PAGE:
A primary means is through our marketing department and the focus surveys it conducts with the members. Prior to 1994, marketing was part of each project and product, but there was no science to it. I recall one individual in leadership who said, a year after we established our marketing department, that it was not needed because, "after all we have a captive audience." It assumes that we don't care about what the members say, because they will buy what we produce. That shows a lack of understanding about how to maintain relevance to our membership. To "stay in tune with the membership," we are using all methods of communications. But frankly, the weak link is communications from the membership. Most of the calls I get are from concerned members are about health care delivery and financing, but not a lot about other matters. I hear much more about membership concerns through visits to state orthopaedic societies.
What are some of the major challenges facing the Academy?
A major challenge is how to incorporate the Internet with our education, health policy and research projects. Another challenge is volunteerism. How can the AAOS compete for membership partici-pation in projects when other organizations are offering monetary compensation? The members' willingness to be active in educational projects and courses is a drag on their resources. How do we compete with the outside world that puts a price on their time?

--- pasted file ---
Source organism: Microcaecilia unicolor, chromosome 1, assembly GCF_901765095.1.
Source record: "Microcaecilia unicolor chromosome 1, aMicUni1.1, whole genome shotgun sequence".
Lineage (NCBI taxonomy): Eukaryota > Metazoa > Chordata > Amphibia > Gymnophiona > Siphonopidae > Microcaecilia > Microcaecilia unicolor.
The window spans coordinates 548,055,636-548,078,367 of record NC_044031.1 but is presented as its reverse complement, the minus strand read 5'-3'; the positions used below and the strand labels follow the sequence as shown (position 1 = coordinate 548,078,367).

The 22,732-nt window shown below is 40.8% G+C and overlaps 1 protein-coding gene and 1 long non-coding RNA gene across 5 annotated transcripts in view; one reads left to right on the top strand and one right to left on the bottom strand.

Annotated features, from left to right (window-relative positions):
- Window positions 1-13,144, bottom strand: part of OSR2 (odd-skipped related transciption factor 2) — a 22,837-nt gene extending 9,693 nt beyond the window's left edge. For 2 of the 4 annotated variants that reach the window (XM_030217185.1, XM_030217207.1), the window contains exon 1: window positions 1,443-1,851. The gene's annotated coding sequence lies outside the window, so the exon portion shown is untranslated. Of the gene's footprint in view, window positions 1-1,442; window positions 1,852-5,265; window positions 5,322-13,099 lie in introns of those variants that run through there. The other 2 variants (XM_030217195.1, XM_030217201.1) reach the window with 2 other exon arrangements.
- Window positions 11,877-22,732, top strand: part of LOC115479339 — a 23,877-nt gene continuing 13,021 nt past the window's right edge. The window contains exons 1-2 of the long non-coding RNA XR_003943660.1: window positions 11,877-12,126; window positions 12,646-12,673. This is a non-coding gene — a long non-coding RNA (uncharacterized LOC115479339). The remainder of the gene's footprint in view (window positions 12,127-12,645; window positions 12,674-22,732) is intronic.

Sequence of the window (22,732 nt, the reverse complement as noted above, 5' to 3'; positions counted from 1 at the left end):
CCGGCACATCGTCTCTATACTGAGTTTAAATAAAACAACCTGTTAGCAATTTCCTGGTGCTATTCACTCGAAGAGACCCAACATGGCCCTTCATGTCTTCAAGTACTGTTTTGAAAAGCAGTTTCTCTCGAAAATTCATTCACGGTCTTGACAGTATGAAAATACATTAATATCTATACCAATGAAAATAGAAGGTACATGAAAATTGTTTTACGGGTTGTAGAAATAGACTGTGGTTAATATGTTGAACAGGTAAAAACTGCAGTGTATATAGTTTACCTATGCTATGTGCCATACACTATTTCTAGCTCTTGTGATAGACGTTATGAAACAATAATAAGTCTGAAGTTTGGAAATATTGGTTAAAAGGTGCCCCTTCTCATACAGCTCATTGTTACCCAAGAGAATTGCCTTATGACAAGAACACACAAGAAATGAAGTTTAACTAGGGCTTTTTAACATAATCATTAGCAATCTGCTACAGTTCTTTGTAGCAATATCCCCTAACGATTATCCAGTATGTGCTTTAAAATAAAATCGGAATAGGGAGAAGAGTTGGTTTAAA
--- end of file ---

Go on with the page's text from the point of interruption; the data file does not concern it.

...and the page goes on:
A third challenge is advocacy. The American Association of Orthopaedic Surgeons, the C6 organization, is working to help our members help their patients receive quality care in an era of apparently limited resources.
We also have an international challenge. Orthopaedists in other countries have a thirst for knowledge and training that we can provide. We are willing, but it is a resource problem in terms of money, volunteers and time. We need to provide education-knowledge and technical training. If we don't, it will force some to reassess membership in the Academy and to look to their specialty society to get their education.
The problem is that specialty societies are smaller and therefore the education op-portunities are less than what the Academy offers. And, because of their size, the specialty society is even less likely to have a role in advocacy. Instead, the AAOS should meet the needs of the members and be an umbrella organization working in close alliance with all the specialty societies to help them where possible to meet their goals and objectives.
You have been active in establishing close relations with industry. What is the status of that activity?
The Corporate Advisory Council (CAC) is moving into its third year. It is structured so AAOS leadership and CEOs of industry can meet to discuss issues of mutual interest. I am chairman and there is a rotating chairman from industry. We have more than 30 members.
In the last two years, we've had constructive discussions about the Annual Meeting, including the possibility of holding a Health Fair at the end of the meeting. We've also discussed the need for edu-cating orthopaedic surgeons to conduct clinical trials, and the ethics of industry support for Academy programs. We've added an industry represen-tative on the Ethics Committee to help us update that portion of the Opinion on Ethics, and we've added an industry representative on the Public Education Committee.
There are plans to include industry participation, through the CAC, in the National Action Committee for the Bone and Joint Decade. The result of this activity is that I get calls from CEOs, I haven't heard from previously. Some calls are on issues of concern with the Annual Meeting; others are on financial support for Academy education events, following the guidelines of the Accreditation Council for Graduate Medical Education.
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Last modified 16/March/2000 by IS